IN MY OPINION, YOU ARE -NOT- IN A COMMITTED RELATIONSHIP IF:
1. Your partner is not aware your relationship is committed
2. You are wondering if this relationship is committed
3. You and your partner have differences of opinion about the status of your relationship
4. Your family and friends have different perceptions about the status of your relationship
5. You and your partner have not acted to explicitly formalize your commitment in some way
6. You are relying on verbal promises without a significant track record of them being kept
A commitment is explicit and unambiguous. A commitment is a formal event of some kind between two people. A commitment is something you DO over time. A real commitment is usually legally enforceable and there are consequences for breaking it.
And, for a relationship to be truly committed, there are no exits- mentally, emotionally, or physically. When the going gets rough, you make it work.
CONTINUUM OF COMMITMENT
Commitment is not a light switch that goes from “off” to “on.” When building a relationship with someone, the level of commitment gradually increases.
Then you have all the shades of gray. living together, dating exclusively for more than a year, even engaged to be married, that might look and feel like commitment, but is it really?
FACT VS. ATTITUDE
Commitment in a relationship is complicated in that it takes two people, and it requires an alignment of FACT (events, actions) and ATTITUDE (thoughts, beliefs) for both of them.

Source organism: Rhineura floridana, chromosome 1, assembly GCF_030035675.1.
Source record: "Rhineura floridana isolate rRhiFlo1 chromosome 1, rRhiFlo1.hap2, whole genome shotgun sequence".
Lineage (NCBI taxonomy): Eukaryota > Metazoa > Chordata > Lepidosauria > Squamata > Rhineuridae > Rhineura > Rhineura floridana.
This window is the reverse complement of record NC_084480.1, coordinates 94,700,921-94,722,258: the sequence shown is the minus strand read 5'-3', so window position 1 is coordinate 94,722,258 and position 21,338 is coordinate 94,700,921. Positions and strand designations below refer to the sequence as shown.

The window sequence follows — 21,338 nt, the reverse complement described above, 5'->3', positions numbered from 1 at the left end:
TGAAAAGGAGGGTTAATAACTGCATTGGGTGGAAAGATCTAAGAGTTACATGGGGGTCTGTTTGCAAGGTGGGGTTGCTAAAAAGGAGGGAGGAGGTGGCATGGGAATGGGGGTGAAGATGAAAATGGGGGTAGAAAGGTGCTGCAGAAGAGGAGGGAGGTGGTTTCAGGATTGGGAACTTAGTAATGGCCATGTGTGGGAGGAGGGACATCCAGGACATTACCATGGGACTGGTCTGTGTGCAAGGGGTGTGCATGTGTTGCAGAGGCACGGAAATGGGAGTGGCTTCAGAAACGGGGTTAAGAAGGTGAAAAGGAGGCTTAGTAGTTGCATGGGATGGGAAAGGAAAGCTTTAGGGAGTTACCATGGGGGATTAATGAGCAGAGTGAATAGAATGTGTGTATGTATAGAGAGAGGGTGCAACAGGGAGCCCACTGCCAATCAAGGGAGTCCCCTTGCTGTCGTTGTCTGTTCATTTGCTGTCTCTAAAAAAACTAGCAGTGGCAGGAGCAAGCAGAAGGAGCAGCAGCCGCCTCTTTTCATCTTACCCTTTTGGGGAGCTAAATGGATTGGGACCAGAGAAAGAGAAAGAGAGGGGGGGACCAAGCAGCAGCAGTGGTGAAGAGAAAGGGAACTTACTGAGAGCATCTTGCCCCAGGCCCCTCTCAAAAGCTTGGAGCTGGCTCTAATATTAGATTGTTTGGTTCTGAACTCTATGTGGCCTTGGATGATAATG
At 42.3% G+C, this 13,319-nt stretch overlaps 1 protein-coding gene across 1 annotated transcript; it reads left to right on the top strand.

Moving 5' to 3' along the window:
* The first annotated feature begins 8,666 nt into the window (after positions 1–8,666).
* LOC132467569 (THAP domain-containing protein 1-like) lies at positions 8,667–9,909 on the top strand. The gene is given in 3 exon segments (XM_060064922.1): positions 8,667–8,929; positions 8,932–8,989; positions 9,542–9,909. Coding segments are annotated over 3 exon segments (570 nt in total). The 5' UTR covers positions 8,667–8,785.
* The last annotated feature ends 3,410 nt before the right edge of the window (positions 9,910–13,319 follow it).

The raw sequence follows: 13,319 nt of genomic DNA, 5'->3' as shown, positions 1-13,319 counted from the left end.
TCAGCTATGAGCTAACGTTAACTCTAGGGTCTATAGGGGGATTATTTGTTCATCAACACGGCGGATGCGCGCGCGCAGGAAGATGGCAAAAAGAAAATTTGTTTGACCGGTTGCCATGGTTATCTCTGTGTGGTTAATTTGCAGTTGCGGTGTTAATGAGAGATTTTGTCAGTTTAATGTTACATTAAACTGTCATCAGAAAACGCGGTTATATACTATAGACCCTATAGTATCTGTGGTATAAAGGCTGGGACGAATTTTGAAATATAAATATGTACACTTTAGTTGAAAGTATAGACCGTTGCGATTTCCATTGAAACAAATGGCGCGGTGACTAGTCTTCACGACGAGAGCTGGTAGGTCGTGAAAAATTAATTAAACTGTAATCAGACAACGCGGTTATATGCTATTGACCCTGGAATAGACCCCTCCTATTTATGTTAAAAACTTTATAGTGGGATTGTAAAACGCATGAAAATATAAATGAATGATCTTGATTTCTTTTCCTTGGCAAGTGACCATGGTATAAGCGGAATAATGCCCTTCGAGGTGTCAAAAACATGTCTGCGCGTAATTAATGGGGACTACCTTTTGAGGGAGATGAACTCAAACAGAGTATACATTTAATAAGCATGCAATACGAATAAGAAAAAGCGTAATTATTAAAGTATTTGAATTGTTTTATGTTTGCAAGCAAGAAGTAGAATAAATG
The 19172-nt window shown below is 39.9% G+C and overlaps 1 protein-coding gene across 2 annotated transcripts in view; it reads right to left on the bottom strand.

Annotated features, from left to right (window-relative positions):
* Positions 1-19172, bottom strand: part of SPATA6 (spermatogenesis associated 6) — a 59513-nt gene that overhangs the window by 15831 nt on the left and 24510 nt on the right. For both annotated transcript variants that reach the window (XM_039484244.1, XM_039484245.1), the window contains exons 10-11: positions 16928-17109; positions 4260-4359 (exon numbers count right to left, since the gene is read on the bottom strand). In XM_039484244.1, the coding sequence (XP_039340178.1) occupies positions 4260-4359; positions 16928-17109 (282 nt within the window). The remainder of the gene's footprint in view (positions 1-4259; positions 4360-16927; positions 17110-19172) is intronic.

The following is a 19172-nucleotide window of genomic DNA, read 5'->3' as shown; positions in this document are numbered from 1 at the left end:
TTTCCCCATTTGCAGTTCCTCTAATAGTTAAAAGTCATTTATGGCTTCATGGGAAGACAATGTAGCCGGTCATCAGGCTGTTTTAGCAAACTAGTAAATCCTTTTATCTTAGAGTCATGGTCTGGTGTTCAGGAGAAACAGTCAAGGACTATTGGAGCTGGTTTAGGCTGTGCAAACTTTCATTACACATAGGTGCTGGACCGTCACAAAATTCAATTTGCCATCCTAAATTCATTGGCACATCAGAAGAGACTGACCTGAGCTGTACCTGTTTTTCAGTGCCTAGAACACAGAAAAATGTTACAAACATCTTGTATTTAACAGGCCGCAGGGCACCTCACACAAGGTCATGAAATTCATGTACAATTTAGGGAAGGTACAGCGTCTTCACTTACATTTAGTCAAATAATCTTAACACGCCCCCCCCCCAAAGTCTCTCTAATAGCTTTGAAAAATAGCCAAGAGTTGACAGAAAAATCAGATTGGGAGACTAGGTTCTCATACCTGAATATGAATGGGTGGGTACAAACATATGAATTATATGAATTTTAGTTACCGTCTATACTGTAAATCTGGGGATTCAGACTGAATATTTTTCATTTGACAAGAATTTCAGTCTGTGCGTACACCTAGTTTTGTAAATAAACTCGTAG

It is common to be committed in fact (e.g. “married”) but not in attitude (e.g. “I’m not sure this is the right relationship for me”).
It is also common to be pre-committed in fact (e.g. dating exclusively) and committed in attitude (e.g. “This is ‘The One!’ “).
In my work with couples I have found that the most important variable determining their future success is their level of commitment to the relationship.
In my experience, when couples are committed in fact, but not in attitude, their prognosis is poor.
Then, there are the pre-committed couples that generally fall into two categories-
UNCONSCIOUS- typically following the “mini-marriage” model of trying the relationship out, acting committed without actually making the commitment. A disconnect of fact and attitude.
CONSCIOUS- aware that they are not yet committed, usually have commitment as a goal, asking themselves “Is this the right relationship for me? Should I make a commitment?” An alignment of fact and attitude.
So, when is a relationship committed?
— When there is an alignment of fact and attitude.
What creates the “fact” of commitment?
I propose these three criterion:
CRITERIA #1: Promises made to each other about the permanent nature of the relationship that are kept
CRITERIA #2: Explicit, formal, public declaration
CRITERIA #3: Unambiguous to partners and others
In today’s world, if all three of the above are met, I would say it is a committed relationship, whether legally married or not.
I sincerely hope this article helps address the common questions about commitment that arise in relationship coaching. There are no pat answers or prescriptions, but it is my hope that these ideas and concepts will help you have productive conversations with your clients that are caught in the gray areas to support them to make effective relationship choices.
Copyright 2006 David Steele